- #1

- 6

- 0

## Homework Statement

The problem is: Show that the components of [tex]\vec{E}[/tex] due to a dipole are given at distant points, by E

_{x}=[tex]\frac{1}{4\pi\epsilon{o}}[/tex] [tex]\frac{3pxz}{(x^2+z^2)^{5/2}}[/tex] and E

_{z}=[tex]\frac{1}{4\pi\epsilon{o}}[/tex] [tex]\frac{p(2z^2-x^2)}{(x^2+z^2)^(\frac{5}{2})}}[/tex]

http://physweb.bgu.ac.il/COURSES/PHYSICS2_B/2009A/homework/Homework-2_files/image006.jpg [Broken]

## Homework Equations

E=[tex]\frac{1}{4\pi\epsilon{o}}[/tex] [tex]\frac{Q}{r^2}[/tex]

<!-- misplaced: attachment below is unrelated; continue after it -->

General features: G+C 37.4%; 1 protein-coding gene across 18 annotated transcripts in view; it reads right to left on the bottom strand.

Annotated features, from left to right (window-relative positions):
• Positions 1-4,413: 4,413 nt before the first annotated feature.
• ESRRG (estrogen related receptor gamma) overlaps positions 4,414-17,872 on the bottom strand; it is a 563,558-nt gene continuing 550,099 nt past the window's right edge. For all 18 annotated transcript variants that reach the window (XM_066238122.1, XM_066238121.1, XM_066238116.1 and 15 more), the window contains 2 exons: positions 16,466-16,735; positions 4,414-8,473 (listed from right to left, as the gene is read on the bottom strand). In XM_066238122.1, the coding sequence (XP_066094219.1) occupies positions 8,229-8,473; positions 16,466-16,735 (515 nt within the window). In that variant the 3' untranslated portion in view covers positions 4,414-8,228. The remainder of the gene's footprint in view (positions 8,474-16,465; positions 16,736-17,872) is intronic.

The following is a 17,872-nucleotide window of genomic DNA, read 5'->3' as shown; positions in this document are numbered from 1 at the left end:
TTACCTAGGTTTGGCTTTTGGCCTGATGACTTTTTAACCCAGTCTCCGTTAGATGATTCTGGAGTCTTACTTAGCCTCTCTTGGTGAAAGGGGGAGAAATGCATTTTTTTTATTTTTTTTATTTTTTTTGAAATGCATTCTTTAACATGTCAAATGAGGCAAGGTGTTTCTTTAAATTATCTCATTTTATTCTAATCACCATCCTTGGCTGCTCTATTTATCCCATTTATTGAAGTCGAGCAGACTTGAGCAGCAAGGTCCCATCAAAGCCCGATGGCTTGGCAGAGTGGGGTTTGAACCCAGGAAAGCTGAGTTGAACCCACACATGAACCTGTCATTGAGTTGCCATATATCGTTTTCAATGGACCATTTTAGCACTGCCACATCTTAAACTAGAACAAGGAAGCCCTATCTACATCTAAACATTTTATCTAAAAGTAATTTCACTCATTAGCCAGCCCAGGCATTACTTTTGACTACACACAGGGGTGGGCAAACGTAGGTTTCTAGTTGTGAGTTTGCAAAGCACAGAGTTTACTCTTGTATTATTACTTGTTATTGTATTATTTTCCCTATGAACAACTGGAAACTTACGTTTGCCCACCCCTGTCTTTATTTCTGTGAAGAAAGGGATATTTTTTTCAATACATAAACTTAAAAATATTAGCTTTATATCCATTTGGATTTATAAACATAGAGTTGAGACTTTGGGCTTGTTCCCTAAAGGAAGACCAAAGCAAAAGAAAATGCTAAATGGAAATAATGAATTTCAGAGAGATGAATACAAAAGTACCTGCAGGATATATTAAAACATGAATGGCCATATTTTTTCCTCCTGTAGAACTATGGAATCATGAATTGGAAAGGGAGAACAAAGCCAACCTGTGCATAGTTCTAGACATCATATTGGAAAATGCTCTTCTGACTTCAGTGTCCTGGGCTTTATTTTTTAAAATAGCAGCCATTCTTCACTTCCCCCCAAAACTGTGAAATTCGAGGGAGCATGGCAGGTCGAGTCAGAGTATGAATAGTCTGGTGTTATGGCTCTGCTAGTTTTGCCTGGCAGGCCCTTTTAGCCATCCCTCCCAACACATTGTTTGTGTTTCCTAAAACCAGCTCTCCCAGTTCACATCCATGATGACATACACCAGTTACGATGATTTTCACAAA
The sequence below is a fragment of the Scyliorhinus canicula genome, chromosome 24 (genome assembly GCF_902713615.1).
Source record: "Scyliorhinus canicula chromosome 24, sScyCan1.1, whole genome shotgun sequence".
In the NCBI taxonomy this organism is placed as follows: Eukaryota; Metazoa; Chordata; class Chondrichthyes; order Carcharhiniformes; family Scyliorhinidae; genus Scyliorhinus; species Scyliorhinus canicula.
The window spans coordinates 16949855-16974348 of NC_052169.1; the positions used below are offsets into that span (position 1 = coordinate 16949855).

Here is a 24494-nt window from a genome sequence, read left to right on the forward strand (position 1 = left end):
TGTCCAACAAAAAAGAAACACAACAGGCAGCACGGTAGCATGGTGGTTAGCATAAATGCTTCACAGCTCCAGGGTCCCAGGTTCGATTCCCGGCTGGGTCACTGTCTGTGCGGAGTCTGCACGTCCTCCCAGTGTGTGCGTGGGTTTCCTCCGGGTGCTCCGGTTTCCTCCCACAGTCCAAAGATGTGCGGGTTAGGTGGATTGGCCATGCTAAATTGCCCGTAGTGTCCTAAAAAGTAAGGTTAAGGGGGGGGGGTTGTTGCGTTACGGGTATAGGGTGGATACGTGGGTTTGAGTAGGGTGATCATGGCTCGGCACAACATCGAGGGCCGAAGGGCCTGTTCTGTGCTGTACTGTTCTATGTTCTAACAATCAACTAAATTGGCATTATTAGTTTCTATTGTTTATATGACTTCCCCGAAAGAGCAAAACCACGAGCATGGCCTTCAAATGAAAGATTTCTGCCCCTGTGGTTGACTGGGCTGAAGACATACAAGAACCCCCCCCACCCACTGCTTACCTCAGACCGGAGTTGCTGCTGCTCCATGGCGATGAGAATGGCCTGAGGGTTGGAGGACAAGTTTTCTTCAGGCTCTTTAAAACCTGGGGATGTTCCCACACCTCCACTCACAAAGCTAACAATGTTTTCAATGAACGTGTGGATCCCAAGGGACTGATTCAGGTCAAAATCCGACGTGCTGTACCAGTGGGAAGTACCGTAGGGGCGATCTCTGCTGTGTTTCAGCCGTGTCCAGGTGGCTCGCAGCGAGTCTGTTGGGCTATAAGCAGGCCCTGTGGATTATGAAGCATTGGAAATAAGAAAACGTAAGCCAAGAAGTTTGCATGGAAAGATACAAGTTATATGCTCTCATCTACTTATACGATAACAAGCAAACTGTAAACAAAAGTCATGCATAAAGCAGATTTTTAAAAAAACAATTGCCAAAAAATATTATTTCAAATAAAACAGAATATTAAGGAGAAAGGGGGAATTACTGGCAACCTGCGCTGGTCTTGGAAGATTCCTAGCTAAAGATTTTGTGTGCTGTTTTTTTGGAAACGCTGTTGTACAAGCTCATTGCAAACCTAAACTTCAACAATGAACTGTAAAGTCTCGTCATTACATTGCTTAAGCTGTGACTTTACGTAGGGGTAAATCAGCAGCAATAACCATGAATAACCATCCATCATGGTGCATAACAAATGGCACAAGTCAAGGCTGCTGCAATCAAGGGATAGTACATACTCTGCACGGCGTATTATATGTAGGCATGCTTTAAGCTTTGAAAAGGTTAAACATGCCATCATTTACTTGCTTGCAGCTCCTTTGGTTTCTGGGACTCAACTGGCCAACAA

p=qd

## The Attempt at a Solution

I have tried to break the fields of each one into vector components and add the components, however, it got really messy really quickly and after simplifying it a bit i got a ridiculous equation for just the x component, i had no clue where to go and gave up on even try to get the z component.

E

_{x=[tex]\frac{q}{4\pi\epsilon{o}}[/tex] [tex]\frac{(x^2+(z+\frac{d}{2})^{2})^{\frac{3}{2}}-(x^2+(z-\frac{d}{2})^{2})^{\frac{3}{2}}}{((x^{2}+z^{2})^{2} + (\frac{d^{2}x^{2}}{2}-\frac{d^{2}z^{2}}{2}+\frac{d^4}{16}))^{\frac{3}{2}}}[/tex]}

Last edited by a moderator: